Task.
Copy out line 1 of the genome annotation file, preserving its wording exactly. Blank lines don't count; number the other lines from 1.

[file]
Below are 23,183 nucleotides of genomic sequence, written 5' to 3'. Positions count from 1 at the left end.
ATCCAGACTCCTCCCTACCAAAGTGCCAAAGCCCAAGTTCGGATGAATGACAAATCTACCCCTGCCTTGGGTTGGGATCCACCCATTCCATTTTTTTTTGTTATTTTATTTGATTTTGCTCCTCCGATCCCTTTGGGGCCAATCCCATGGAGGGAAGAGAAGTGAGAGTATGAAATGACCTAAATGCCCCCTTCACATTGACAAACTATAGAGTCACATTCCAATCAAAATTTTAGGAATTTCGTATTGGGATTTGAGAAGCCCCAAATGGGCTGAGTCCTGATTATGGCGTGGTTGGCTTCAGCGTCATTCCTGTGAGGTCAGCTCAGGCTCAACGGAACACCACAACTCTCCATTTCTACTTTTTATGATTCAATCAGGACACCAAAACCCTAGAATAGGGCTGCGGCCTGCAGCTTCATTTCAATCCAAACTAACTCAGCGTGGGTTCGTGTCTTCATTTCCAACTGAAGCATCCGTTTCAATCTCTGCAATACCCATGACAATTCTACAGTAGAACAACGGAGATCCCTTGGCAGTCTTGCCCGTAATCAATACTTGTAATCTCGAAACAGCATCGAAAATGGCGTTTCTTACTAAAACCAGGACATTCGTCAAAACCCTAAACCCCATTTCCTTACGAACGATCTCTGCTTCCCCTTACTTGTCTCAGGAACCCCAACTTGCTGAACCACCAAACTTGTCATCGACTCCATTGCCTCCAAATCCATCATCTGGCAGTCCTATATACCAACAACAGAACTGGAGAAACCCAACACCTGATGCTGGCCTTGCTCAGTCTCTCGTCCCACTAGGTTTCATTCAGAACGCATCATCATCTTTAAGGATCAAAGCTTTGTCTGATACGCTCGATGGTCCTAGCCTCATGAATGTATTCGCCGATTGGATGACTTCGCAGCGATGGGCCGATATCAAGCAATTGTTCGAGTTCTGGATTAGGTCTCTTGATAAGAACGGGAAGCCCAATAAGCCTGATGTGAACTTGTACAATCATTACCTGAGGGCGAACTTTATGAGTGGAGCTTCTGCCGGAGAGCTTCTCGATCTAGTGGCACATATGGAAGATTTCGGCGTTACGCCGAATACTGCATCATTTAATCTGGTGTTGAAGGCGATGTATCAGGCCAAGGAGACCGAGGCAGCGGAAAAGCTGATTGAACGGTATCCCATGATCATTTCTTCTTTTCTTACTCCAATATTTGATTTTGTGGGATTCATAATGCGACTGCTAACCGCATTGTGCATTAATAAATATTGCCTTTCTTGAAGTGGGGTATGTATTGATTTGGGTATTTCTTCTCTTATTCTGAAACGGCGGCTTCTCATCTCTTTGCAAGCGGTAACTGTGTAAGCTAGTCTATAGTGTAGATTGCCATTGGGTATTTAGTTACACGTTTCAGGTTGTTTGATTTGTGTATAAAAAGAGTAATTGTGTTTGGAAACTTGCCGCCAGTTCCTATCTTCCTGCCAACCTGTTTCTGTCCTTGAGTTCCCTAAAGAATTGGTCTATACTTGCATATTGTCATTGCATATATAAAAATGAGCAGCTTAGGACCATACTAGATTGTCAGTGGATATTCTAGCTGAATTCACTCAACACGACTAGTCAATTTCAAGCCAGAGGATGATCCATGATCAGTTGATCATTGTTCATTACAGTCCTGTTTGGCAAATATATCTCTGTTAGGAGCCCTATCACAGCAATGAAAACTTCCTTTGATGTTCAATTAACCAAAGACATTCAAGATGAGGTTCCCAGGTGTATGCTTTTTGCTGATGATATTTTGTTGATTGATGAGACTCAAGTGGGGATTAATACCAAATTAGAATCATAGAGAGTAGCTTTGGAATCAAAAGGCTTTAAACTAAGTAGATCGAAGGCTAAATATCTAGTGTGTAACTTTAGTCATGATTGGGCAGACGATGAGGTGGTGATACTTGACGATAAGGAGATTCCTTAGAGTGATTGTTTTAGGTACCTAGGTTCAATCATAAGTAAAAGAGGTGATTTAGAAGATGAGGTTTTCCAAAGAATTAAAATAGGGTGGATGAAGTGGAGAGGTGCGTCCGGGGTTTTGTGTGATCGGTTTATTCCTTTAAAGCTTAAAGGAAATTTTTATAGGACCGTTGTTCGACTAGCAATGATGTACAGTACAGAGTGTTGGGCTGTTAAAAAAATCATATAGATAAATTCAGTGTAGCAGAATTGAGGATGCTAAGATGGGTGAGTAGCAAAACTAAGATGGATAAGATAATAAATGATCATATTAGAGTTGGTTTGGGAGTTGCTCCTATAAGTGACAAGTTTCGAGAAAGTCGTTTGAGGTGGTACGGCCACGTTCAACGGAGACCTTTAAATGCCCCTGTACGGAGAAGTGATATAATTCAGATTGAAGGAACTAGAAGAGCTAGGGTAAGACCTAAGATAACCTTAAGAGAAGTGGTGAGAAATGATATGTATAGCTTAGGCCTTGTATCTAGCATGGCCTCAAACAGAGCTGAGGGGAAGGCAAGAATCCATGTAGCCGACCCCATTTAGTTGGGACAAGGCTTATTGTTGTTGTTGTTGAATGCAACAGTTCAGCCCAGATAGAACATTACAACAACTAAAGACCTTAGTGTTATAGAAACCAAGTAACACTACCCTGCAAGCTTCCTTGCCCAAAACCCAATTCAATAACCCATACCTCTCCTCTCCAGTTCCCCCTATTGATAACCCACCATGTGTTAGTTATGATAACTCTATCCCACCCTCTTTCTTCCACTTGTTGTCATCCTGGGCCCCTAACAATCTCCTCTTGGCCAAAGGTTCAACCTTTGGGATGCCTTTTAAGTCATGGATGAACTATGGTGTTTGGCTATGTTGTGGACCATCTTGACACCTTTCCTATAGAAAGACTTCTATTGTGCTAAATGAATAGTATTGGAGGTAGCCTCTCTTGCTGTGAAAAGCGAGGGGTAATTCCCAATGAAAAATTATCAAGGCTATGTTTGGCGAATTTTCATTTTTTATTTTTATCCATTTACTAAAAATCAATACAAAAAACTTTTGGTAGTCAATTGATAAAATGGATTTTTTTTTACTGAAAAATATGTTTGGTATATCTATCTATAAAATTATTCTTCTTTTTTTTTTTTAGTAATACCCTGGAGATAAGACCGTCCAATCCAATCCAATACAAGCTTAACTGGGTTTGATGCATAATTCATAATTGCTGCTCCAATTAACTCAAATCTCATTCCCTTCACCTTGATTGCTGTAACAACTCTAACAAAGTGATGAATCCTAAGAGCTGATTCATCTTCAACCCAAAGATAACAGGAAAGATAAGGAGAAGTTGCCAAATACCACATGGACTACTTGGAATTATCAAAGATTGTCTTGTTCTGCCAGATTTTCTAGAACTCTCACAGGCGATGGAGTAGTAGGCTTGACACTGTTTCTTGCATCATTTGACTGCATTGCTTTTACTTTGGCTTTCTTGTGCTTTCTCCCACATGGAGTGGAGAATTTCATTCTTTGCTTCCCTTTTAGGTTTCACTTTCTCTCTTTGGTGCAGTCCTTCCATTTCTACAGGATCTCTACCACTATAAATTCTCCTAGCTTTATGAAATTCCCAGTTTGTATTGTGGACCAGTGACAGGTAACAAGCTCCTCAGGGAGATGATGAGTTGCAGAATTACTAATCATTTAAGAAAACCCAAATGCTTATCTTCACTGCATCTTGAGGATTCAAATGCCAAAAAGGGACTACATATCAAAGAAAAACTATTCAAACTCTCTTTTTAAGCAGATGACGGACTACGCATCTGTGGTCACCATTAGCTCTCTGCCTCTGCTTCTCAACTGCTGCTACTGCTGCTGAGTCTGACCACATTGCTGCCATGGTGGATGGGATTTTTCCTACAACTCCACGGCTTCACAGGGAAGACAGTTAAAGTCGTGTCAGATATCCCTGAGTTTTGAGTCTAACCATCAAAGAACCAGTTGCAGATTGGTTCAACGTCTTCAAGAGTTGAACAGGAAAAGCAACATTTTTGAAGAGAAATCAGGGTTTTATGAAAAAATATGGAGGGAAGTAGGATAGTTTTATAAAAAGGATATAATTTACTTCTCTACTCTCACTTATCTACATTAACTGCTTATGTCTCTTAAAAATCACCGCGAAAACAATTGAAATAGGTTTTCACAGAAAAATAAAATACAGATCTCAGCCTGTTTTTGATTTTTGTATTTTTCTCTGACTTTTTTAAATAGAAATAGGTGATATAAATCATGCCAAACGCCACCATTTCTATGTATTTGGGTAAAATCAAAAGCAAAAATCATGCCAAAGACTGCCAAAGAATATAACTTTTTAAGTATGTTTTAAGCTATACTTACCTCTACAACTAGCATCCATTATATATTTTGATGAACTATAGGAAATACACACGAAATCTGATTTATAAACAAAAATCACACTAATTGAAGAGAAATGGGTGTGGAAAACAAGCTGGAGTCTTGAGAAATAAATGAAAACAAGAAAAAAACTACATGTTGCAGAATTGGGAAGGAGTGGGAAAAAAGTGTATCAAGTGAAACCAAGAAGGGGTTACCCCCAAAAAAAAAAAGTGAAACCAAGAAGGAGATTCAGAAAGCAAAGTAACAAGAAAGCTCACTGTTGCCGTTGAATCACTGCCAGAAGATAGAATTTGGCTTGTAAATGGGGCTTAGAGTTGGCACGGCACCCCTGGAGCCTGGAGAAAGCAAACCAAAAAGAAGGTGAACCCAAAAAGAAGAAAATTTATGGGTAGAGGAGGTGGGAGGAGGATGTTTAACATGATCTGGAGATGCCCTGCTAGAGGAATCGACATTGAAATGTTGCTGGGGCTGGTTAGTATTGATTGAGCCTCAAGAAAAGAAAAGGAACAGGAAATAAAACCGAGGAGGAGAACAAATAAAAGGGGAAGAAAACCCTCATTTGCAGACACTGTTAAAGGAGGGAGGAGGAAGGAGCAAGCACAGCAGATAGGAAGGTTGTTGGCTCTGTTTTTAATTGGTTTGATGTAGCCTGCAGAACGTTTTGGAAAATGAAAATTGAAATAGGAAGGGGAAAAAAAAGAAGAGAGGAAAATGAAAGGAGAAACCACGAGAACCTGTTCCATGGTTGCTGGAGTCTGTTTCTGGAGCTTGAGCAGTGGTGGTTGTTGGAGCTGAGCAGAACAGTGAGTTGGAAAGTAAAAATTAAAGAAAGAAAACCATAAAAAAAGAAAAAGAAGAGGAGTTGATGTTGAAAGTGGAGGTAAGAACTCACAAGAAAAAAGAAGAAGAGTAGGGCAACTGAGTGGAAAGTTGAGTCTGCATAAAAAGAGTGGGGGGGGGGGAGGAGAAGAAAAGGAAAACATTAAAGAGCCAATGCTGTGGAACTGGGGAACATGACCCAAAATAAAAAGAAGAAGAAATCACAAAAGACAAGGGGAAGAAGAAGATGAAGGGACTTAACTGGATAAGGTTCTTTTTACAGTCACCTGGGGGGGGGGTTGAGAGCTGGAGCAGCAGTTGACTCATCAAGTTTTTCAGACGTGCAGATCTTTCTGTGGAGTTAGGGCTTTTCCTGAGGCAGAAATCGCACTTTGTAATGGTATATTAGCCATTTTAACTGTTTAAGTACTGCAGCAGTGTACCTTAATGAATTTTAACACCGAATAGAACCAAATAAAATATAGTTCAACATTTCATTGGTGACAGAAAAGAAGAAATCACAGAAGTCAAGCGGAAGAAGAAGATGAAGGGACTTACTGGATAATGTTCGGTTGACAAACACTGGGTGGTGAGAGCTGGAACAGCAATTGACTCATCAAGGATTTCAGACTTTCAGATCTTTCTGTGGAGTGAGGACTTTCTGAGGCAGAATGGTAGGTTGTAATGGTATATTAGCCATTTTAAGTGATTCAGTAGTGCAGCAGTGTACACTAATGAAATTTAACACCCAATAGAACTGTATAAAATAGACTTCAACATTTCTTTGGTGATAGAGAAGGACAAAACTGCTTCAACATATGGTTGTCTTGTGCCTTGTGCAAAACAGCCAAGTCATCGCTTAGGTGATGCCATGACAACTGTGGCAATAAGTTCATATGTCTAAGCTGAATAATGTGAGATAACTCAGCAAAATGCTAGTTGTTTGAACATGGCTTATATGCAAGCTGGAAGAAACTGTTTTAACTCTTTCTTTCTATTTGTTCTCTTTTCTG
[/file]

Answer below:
Below are 23,183 nucleotides of genomic sequence, written 5' to 3'. Positions count from 1 at the left end.